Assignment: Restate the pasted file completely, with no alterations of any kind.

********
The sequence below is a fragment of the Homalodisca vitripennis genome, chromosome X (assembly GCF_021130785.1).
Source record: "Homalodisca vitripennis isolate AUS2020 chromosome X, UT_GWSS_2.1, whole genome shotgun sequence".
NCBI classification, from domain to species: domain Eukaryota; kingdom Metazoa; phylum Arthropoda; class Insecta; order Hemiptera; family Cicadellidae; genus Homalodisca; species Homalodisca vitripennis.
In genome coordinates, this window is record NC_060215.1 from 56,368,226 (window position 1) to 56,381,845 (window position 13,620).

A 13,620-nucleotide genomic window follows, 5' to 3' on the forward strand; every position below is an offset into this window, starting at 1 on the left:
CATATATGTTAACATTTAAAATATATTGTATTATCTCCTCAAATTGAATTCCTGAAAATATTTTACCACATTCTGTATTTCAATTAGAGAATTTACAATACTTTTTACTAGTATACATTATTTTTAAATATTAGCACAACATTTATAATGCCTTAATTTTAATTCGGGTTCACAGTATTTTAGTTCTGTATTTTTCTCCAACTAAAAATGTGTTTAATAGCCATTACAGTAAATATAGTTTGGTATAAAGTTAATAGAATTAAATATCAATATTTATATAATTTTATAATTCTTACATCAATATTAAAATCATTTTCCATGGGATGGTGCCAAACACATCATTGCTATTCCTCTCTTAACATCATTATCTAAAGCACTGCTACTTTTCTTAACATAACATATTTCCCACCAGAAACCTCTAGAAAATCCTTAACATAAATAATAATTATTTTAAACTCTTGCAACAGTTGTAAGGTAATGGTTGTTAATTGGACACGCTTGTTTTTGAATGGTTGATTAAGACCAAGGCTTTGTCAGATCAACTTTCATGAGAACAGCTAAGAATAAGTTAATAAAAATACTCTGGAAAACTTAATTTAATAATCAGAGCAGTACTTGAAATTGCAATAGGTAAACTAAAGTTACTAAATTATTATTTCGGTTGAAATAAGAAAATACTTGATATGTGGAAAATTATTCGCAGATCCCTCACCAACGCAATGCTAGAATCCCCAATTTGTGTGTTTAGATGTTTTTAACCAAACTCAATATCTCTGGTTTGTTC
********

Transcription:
The sequence below is a fragment of the Homalodisca vitripennis genome, chromosome X (assembly GCF_021130785.1).
Source record: "Homalodisca vitripennis isolate AUS2020 chromosome X, UT_GWSS_2.1, whole genome shotgun sequence".
NCBI classification, from domain to species: domain Eukaryota; kingdom Metazoa; phylum Arthropoda; class Insecta; order Hemiptera; family Cicadellidae; genus Homalodisca; species Homalodisca vitripennis.
In genome coordinates, this window is record NC_060215.1 from 56,368,226 (window position 1) to 56,381,845 (window position 13,620).

A 13,620-nucleotide genomic window follows, 5' to 3' on the forward strand; every position below is an offset into this window, starting at 1 on the left:
CATATATGTTAACATTTAAAATATATTGTATTATCTCCTCAAATTGAATTCCTGAAAATATTTTACCACATTCTGTATTTCAATTAGAGAATTTACAATACTTTTTACTAGTATACATTATTTTTAAATATTAGCACAACATTTATAATGCCTTAATTTTAATTCGGGTTCACAGTATTTTAGTTCTGTATTTTTCTCCAACTAAAAATGTGTTTAATAGCCATTACAGTAAATATAGTTTGGTATAAAGTTAATAGAATTAAATATCAATATTTATATAATTTTATAATTCTTACATCAATATTAAAATCATTTTCCATGGGATGGTGCCAAACACATCATTGCTATTCCTCTCTTAACATCATTATCTAAAGCACTGCTACTTTTCTTAACATAACATATTTCCCACCAGAAACCTCTAGAAAATCCTTAACATAAATAATAATTATTTTAAACTCTTGCAACAGTTGTAAGGTAATGGTTGTTAATTGGACACGCTTGTTTTTGAATGGTTGATTAAGACCAAGGCTTTGTCAGATCAACTTTCATGAGAACAGCTAAGAATAAGTTAATAAAAATACTCTGGAAAACTTAATTTAATAATCAGAGCAGTACTTGAAATTGCAATAGGTAAACTAAAGTTACTAAATTATTATTTCGGTTGAAATAAGAAAATACTTGATATGTGGAAAATTATTCGCAGATCCCTCACCAACGCAATGCTAGAATCCCCAATTTGTGTGTTTAGATGTTTTTAACCAAACTCAATATCTCTGGTTTGTTC